There’s no training in place to become a Mohawk Council of Kanesatake (MCK) chief, but first-term Council member Amy Beauvais believes First Nations Executive Education (FNEE) would be a good launching point for anyone who wants to get involved in community politics.

“I got a lot of useful information that I can use in my leadership position,” said Beauvais, who walked the graduation stage on November 17 for her completion of two HEC Montreal-embedded FNEE programs, “women in leadership” and “becoming a transformational leader.”

She did modules throughout the year to obtain the certifications. At one point, the students in her transformational leader course – community politicians and board members – had to develop a project to present at work; Beauvais decided to pursue the development of a communications department at the MCK.

“There was a large outcry of lack of communication, misinformation, because I’ve heard that repeatedly over and over by different people in the community, I said you know what, the thing that I think will make the biggest impact is if I create a communications project.”

She envisions a department that can handle social media and Council’s online presence while implementing protocols to control unfounded rumours in the community. A website revamp would create a secure platform for community discourse, she said.

“Part of what my actual campaign was when I was trying to get elected was to create a platform for the members so they feel safe to be able to actually communicate with us,” she said.

In terms of the women in leadership program, she said the biggest obstacle she has faced has been balancing her role as a Council chief with being a single mother.

“One of the biggest issues that I’ve had is trying to figure out the babysitting and stuff,” she said, pointing to realities like last-minute meetings as difficult to accommodate. 

She said the Kanesatake Health Center (KHC) after-school program has been an asset. “That’s actually helped me immensely,” she said.

Overall, one of the biggest benefits of FNEE programs is the networking and sense of collaboration, she said, a concept that is baked into the school.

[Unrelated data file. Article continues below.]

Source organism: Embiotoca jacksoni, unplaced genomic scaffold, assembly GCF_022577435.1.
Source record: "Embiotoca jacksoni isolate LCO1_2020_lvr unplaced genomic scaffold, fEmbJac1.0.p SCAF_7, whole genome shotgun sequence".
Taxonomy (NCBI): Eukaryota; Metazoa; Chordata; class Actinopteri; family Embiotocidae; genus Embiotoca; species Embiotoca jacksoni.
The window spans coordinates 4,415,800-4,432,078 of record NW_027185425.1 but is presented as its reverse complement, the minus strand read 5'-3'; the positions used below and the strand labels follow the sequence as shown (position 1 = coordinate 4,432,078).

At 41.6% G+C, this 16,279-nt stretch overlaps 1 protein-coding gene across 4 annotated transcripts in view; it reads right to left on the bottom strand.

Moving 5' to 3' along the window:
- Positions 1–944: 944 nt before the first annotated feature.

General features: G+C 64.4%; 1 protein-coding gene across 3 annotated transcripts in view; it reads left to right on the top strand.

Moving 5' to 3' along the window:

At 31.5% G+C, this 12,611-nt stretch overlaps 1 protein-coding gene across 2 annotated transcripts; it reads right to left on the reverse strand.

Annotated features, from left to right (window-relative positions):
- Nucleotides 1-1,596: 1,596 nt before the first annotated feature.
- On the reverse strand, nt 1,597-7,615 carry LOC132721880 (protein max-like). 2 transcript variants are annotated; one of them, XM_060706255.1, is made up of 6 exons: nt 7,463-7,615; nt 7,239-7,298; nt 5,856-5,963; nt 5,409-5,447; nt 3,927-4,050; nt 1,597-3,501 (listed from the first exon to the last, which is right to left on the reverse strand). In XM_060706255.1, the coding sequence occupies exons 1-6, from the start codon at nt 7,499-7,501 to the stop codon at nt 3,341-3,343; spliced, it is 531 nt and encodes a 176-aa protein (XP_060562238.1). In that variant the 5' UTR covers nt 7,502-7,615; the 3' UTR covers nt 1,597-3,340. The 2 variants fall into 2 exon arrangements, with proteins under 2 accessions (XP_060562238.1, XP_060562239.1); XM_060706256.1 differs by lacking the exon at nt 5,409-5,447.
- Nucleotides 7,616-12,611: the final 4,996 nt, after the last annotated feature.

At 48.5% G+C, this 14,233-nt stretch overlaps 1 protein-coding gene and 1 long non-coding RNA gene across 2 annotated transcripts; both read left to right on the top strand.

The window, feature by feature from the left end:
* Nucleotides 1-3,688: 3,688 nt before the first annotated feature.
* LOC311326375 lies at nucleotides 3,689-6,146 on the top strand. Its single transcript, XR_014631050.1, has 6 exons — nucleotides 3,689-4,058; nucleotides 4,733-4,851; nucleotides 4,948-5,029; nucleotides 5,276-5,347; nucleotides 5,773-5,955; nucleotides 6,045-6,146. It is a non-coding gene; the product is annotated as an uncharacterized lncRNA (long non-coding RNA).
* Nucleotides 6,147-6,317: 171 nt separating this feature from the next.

“It’s always a great place because basically nations and different communities get to meet together,” said FNEE communications advisor Ian Préfontaine, who assisted some of the sessions.

“There’s a lot of sharing. We find out that some of the problems and maybe ideas for solutions in different communities are not all the same, but similar,” he said, adding they target different areas of leadership and soft skills to develop.

The courses are developed by Indigenous teachers alongside other experts in an effort to tailor them to community realities, he added.

“This leadership transformation course focuses on change, how to manage change, how to communicate various viewpoints and work towards solutions,” said Kahnawa’kehró:non Bronson Cross, who sits on the board of directors of Kahnawake’s Kateri Memorial Hospital Centre (KMHC) and took the leadership course with Beauvais.

“Topics were interactive and allowed participants to share their knowledge and challenges.”

Cross, Beauvais, and a couple other students gave the school a lacrosse stick made by Kanehsata’kehró:non Travis Gabriel as a gift, which will be put on display at HEC Montreal.

Beauvais described her experience as rewarding overall and a positive one – especially in contrast to recent events at work.

“Considering what I was exposed to as a leader being on Council, it opened my eyes to another way of working, a more collaborative way,” she said. “It showed me that we can do better.”

Beauvais was among five MCK chiefs who were the subject of non-confidence motions at two community meetings called by MCK grand chief Victor Bonspille. The five chiefs say this process is not valid and vow to continue their work.

By Marcus Bankuti, Local Journalism Initiative Reporter

Original Published on Nov 24, 2023 at 12:48

This item reprinted with permission from   The Eastern Door   Kahnawake, Quebec
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